Dillsburg Theater

5 S. Baltimore Street,
Dillsburg, PA 17019

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Contributed by Ken McIntyre

Recent comments (view all 9 comments)

JohnMessick on March 12, 2007 at 2:09 pm

I live 18 miles from Dillsburg. It’s kind of hard to believe Dillsburg had a theater. I wonder what part of town it was located?

kencmcintyre on March 12, 2007 at 3:11 pm

According to the East Berlin News Comet, edition of 3/31/50, the following local businesses offered best wishes to Bill Snyder and the Dillsburg theater on its grand opening. It appears that the Dillsburg Meat Market opened on the same date as congrats were offered to both:

Dillsburg National Bank
Nesbitt’s Restaurant
Central Cut Rate
J.H. Rearick Building Materials
Fisher & Son Lumber
Castles Building Material

JohnMessick on March 12, 2007 at 3:25 pm

Thanks Ken….All of those places are now out of business. Any idea the address of the theater?

kencmcintyre on March 12, 2007 at 3:39 pm

Still looking. I’ll let you know if I find anything.

Silicon Sam
Silicon Sam on February 10, 2010 at 11:41 pm

According to another site, the Dillsburg Theater was at 5 S. Baltimore, possibly Serradella’s Family Pizza which would be right across the street fro the Citizens Bank, which is at 4 S. Baltimore.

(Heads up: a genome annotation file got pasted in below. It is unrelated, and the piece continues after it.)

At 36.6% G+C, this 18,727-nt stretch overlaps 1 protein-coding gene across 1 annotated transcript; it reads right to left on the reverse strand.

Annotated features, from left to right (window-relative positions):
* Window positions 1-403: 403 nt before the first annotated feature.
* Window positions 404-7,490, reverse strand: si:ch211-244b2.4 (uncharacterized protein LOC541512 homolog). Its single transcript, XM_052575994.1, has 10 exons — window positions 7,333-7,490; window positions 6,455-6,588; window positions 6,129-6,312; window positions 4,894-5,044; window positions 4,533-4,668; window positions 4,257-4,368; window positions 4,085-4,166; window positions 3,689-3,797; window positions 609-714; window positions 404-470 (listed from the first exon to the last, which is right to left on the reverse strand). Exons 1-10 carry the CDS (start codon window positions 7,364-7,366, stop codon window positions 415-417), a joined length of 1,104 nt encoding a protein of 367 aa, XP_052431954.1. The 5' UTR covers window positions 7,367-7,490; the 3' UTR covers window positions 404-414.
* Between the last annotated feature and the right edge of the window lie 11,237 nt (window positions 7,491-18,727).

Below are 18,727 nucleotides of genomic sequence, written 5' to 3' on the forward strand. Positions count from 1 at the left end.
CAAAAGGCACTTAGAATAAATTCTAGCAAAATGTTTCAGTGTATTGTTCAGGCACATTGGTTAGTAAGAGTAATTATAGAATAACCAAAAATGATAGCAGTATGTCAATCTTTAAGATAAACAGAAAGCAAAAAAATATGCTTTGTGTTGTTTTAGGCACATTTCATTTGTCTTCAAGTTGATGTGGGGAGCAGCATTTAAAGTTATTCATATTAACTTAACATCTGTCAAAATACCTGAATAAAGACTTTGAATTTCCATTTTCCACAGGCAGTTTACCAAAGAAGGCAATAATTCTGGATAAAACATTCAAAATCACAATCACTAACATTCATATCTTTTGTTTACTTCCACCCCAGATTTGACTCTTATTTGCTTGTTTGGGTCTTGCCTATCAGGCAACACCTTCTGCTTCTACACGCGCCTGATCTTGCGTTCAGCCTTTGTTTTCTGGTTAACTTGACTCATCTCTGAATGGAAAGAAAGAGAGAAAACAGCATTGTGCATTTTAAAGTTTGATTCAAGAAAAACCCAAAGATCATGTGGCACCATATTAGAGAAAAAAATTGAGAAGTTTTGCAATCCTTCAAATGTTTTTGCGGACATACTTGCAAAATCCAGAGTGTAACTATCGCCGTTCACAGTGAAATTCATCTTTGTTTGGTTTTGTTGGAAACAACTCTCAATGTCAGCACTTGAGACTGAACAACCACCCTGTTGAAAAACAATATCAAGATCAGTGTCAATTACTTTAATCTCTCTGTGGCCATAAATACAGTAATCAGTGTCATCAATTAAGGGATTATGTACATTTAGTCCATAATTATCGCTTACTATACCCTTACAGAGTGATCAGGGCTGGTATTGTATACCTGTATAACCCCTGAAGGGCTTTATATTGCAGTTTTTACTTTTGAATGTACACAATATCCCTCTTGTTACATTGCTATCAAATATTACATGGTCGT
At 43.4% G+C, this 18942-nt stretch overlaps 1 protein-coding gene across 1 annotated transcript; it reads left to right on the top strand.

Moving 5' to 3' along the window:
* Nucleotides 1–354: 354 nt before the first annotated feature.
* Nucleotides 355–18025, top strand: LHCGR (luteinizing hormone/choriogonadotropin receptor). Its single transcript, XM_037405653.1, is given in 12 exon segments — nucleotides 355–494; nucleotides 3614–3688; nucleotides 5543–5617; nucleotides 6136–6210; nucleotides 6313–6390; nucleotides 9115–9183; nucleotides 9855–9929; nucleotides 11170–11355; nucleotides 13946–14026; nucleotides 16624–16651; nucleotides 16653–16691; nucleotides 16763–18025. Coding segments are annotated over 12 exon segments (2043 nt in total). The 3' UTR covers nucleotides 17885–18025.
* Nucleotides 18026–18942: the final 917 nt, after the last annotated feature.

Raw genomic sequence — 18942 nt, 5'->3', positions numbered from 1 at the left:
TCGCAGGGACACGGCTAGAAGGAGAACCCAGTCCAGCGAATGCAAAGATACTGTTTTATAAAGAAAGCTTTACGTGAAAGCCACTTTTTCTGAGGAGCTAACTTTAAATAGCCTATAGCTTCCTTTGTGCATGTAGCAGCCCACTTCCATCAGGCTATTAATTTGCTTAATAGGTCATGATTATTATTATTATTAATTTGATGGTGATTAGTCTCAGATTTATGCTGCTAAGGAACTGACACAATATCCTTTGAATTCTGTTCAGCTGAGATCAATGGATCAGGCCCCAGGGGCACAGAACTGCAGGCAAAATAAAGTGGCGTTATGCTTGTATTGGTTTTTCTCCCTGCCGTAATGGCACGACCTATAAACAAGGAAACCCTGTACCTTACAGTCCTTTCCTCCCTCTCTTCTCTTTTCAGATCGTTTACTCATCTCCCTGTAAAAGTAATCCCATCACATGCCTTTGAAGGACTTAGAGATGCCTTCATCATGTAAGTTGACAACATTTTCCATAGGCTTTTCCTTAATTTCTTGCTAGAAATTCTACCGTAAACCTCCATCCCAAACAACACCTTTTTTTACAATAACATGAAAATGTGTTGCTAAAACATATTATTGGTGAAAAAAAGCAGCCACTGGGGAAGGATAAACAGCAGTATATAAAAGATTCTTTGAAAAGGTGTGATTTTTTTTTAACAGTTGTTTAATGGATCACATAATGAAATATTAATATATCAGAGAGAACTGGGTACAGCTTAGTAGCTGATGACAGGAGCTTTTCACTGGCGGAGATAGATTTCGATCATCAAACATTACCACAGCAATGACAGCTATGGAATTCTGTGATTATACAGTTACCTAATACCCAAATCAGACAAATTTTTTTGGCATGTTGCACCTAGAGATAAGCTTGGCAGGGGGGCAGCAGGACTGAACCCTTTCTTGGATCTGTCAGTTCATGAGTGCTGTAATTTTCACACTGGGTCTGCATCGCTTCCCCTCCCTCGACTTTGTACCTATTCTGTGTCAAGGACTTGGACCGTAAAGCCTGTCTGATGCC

muviebuf on February 11, 2010 at 8:44 am

There was also an separate indoor auditorium (not part of the Drive-in) as part of the Haars complex off the Siddonsburg Road. It has movable wooden chairs and still exists today.

LorinWeigard on May 11, 2016 at 5:08 pm

Well this long since demolished movie house is hitting very close to home, as I lived in the town of Dillsburg, and this was very much a part of movie going as Haars Drive-In was in the summer months.

The entrance would have been where the Citizens Bank Auto-Banking lanes emerge onto Baltimore Street. As I recall, it had a very simple V-shaped marquee—no changing letters, but a yellow neon “D” facing the street.

I don’t remember anything about the interior, except that the projection room was just off the walkway to the seating with the door usually open, and I was completely overtaken with the machinery and this bright bluish light coming from these machines—which may explain my fascination with movie projection and why I wound up as a projectionist many years later.

My mother told me I was given to running down the aisles to the screen and checking everything out closeup, before running back to my seat— which probably ticked a lot of people off, but this was as close I could get to showbiz at that age!

I was very young and don’t remember much of what I saw there, except for the Ma and Pa Kettle features, and a whole myriad of B&W detective mysteries that probably would be considered “film noir”; I think I fell asleep on most of these.

The Dillsburg Theatre shuttered very early, and stood like a lonely dinosaur which I passed every day on my way home from school until it was finally demolished. Very sad, but was the precursor of all the demolition of neighborhood theatres that would come.

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